NASA put on its website a satellite image of the fires that started Aug. 8 and have grown to more than 300,000 acres in less than a week.
John Glenn the Bureau of Land Management operations manager at the National Interagency Fire Center told me the Haines Index, which measures how how dry air conditions effect fire behavior, was at its peak of six the day the first started. The upslope south winds lined up with the topography in the area to create a chimney effect in the valleys around Anderson Ranch Reservoir. These were perfect conditions for the fires to grow rapidly.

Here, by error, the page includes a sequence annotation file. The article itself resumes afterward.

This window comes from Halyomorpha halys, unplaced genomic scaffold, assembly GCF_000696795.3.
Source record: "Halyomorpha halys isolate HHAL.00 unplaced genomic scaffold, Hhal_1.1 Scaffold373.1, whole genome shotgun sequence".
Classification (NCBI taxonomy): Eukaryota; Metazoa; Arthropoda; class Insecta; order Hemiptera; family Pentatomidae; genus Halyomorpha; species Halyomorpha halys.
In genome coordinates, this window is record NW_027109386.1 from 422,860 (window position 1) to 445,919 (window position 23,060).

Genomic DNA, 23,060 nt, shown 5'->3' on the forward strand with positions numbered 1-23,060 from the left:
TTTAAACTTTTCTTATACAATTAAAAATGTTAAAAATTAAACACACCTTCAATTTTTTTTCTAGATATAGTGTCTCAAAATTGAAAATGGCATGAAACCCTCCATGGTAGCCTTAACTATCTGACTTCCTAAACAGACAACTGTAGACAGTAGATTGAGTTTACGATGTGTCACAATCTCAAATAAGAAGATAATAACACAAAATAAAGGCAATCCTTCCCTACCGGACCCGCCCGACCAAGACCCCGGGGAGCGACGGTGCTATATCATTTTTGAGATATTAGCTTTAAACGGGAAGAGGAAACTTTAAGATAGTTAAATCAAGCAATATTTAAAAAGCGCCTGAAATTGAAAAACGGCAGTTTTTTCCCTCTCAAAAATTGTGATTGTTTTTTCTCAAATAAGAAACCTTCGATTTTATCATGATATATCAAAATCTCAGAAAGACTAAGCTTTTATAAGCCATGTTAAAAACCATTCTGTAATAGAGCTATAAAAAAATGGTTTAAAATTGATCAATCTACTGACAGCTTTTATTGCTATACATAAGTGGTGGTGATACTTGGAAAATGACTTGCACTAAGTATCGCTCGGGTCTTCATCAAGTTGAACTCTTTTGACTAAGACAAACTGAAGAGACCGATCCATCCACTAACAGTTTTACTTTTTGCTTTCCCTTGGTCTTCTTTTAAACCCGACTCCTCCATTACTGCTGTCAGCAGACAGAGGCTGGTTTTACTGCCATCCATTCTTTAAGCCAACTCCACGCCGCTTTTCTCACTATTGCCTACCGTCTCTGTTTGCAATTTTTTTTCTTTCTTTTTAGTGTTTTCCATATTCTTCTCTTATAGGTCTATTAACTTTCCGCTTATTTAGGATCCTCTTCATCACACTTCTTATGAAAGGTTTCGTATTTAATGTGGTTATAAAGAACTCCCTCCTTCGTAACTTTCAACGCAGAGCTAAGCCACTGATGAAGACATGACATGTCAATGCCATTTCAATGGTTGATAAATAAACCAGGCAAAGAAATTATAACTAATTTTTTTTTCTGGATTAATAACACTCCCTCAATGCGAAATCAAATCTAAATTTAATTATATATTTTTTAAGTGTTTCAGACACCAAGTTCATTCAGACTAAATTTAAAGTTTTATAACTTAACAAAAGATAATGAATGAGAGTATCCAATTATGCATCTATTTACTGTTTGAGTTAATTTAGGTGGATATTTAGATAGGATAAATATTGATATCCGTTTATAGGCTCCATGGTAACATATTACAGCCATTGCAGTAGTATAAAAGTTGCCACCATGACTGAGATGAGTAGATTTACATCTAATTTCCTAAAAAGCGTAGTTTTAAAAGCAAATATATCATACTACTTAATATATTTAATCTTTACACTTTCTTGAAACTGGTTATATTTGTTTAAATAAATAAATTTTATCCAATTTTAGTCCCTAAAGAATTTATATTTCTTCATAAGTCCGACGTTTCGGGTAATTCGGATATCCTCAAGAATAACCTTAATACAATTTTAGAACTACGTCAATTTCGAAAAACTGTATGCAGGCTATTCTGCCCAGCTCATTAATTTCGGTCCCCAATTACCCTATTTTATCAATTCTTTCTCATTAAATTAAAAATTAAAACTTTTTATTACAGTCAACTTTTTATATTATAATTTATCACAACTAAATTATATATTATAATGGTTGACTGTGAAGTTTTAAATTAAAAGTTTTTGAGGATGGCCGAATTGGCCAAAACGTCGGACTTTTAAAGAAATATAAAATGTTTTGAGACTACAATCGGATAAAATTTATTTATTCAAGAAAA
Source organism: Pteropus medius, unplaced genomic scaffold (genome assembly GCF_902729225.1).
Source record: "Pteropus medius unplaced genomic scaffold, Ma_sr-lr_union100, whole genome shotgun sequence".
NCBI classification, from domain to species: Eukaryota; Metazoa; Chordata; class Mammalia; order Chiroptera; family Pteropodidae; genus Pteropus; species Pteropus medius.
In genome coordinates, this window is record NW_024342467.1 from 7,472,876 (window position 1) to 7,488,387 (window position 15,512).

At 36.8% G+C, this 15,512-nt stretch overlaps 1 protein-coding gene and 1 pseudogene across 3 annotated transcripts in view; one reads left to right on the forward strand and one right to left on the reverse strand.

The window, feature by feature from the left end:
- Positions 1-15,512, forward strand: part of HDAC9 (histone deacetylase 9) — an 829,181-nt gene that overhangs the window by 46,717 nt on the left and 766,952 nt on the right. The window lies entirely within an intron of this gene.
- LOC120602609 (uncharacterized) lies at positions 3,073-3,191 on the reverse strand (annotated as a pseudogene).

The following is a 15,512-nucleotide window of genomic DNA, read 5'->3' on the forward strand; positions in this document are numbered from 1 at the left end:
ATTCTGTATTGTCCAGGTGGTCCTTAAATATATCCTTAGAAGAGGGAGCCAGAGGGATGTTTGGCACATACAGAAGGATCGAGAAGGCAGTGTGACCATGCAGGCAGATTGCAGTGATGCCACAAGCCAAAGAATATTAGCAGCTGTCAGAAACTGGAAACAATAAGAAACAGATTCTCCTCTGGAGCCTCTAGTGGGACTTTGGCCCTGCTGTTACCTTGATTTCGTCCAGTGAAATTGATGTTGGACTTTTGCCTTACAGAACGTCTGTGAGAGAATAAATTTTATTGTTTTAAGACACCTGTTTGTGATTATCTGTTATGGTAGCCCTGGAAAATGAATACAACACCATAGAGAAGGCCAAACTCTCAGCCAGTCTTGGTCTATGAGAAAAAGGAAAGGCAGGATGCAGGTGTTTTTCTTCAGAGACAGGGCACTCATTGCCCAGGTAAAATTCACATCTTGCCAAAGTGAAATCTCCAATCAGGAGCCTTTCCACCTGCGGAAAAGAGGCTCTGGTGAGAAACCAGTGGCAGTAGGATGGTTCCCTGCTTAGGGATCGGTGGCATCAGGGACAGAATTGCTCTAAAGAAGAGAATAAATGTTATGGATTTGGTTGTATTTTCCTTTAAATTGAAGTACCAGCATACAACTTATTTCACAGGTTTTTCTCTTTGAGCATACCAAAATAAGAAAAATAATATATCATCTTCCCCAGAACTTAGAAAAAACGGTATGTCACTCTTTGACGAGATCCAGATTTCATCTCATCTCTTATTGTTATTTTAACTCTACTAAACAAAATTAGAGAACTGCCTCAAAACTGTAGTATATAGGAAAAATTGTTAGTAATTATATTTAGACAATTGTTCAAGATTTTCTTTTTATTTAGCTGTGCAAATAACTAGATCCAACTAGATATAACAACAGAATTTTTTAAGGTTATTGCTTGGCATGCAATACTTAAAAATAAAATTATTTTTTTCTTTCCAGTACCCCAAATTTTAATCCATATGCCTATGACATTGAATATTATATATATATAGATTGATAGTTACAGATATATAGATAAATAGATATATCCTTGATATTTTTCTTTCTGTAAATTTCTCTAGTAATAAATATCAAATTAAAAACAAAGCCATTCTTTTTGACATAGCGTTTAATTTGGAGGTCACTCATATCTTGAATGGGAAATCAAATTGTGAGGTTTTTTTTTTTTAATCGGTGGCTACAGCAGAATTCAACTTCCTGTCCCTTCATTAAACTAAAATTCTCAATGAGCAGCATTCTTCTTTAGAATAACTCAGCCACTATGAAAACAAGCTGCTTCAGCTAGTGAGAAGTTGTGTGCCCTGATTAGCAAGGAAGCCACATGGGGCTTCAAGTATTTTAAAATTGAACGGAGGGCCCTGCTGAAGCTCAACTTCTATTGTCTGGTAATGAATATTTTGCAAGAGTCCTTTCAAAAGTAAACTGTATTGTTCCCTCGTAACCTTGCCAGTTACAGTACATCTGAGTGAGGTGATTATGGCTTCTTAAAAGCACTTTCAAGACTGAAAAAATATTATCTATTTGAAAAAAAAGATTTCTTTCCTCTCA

In one day the Elk Complex was already 100,000 acres.
For all the justifiable reasons Idahoans want to see more active management to reduce the fuels in these forests, the unprecedented heat, weather conditions and dryness that generated those huge columns in the clouds six days ago overwhelmed all else. Once they form the fire creates its own weather and all bets are off.